Racism in football: Players should take action if social media can't get 'house in order', says Darren Lewis

Marcus Rashford, Anthony Martial, Axel Tuanzebe, Romaine Sawyers, and Reece James all targeted with racist abuse online this week; Facebook: "There is no place for racism on Instagram and we are committed to removing it"; Twitter: "Racist behaviour has no place on our service"

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On the Super Sunday Matchday show, Clinton Morrison and Darren Lewis explain why they feel black footballers should not have to come off social media and why strong action is needed to combat racist abuse online

Black footballers must continue to represent themselves with pride online and it should be up to social media companies to "get their house in order", according to Darren Lewis.

This week has seen multiple incidents of racist abuse directed at black footballers online, including Manchester United stars Marcus Rashford, Anthony Martial, and Axel Tuanzebe.

Chelsea defender Reece James and West Brom's Romaine Sawyers have also been targeted in recent days.

In his response on Saturday, Rashford called the abuse "humanity and social media at its worst" and refused to share screenshots as "it would be irresponsible to do so".

Reflecting on all of the recent incidents, football writer Lewis told the Super Sunday Matchday show: "Victim shaming is never the answer. It should not be incumbent on black men to come off social media because they are receiving racist abuse.

"The onus should be on the social media companies to get their house in order. If they can't, then the footballers need to take action and we must support that action in any way we can.

"The answer is action. We've done a lot of talking for a number of years and it's got us nowhere.

Reece James highlighted racist abuse he has privately received on social media
Image: Chelsea's Reece James has said 'something needs to change' after highlighting racial abuse he received on social media

"I say, create the legal framework to be able to punish people. It might be harsh and it might be, in some cases, a sledgehammer to crack a nut, but unless we do that, we are going to go around in circles.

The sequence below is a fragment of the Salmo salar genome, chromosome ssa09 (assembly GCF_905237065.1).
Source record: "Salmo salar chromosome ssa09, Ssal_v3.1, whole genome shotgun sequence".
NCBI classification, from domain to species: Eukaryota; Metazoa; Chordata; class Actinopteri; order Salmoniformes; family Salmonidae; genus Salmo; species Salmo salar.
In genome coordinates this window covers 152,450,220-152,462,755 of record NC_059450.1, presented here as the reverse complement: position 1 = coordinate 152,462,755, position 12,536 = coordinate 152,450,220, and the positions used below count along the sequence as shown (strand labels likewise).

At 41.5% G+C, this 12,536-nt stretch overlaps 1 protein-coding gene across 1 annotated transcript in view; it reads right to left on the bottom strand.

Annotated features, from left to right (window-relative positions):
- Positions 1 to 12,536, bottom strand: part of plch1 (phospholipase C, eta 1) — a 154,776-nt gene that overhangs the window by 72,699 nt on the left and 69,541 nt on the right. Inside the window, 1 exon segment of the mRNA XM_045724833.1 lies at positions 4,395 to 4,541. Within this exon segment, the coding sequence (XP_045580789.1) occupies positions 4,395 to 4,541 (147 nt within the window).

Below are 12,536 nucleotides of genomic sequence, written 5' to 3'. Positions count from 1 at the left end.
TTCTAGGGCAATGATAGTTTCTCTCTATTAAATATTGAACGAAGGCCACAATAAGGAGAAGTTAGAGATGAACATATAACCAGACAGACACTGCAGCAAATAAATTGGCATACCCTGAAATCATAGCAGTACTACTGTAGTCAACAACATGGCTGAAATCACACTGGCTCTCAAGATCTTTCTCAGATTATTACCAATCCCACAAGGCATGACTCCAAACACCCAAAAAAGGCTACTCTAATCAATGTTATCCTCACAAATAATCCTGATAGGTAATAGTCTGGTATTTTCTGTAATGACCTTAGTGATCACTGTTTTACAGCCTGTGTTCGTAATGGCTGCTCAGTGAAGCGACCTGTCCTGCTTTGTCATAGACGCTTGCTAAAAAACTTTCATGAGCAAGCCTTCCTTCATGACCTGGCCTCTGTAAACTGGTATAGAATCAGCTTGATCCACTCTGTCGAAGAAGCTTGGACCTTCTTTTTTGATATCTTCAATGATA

"I would never in a million years suggest black footballers should come off social media. They should stay on, they should be proud to represent themselves and continue doing the work they're doing and continue just existing.

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Ole Gunnar Solskjaer has called for social media platforms to take action against anonymous accounts in the wake of the racist abuse posted to Manchester United players Axel Tuanzebe and Anthony Martial earlier this week

"This is our life. To exist, we have to put up with that kind of thing. We should not have to keep justifying our existence day after day, week after week."

Former Crystal Palace star and Republic of Ireland international Clinton Morrison added: "Black footballers, black people in the media and anyone else, we are not going anywhere.

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West Brom manager Sam Allardyce has questioned whether the Government could do more to tackle racist abuse aimed at people on social media, after Romaine Sawyers was targeted

"Look at the good stuff Marcus Rashford is doing [on social media] and how many tweets he sends out. Why should they stop going on there because of the colour of their skin?

"If they have to come off, then everyone should come off.

"I'm sick and tired of it. We have to talk about it because we have to identify it. All the time we keep talking about the same thing."

The Football Association has vowed to work with the Government and social media platforms to eradicate racism from the game.

A statement released on the FA's official Twitter account on Saturday said: "We are united with all of football in our abhorrence of any racist abuse. This is not acceptable in any part of society.

"We will continue to work with the rest of the game, the government and social media platforms to remove this - and all elements of - discrimination from our sport."

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Kick It Out chair Sanjay Bhandari says they are working to 'call people to account' following a number of recent incidents of racist abuse online, which have become 'depressingly familiar'

A spokesperson for Facebook, who own Instagram, told Sky Sports News: "There is no place for racism on Instagram and we are committed to removing it when we find it.

"We have taken action in this case by removing accounts and comments and are continuing to investigate.

"We know there is more to do and we will continue to work closely with clubs, players and football authorities to investigate instances of discrimination and collectively tackle this issue."

A Twitter spokesperson said they have clear policies on abusive behaviour and hateful conduct and take action when they identify violations.

In a statement, Twitter added: "Racist behaviour has no place on our service and when we identify accounts that violate any of the Twitter Rules, we take enforcement action."

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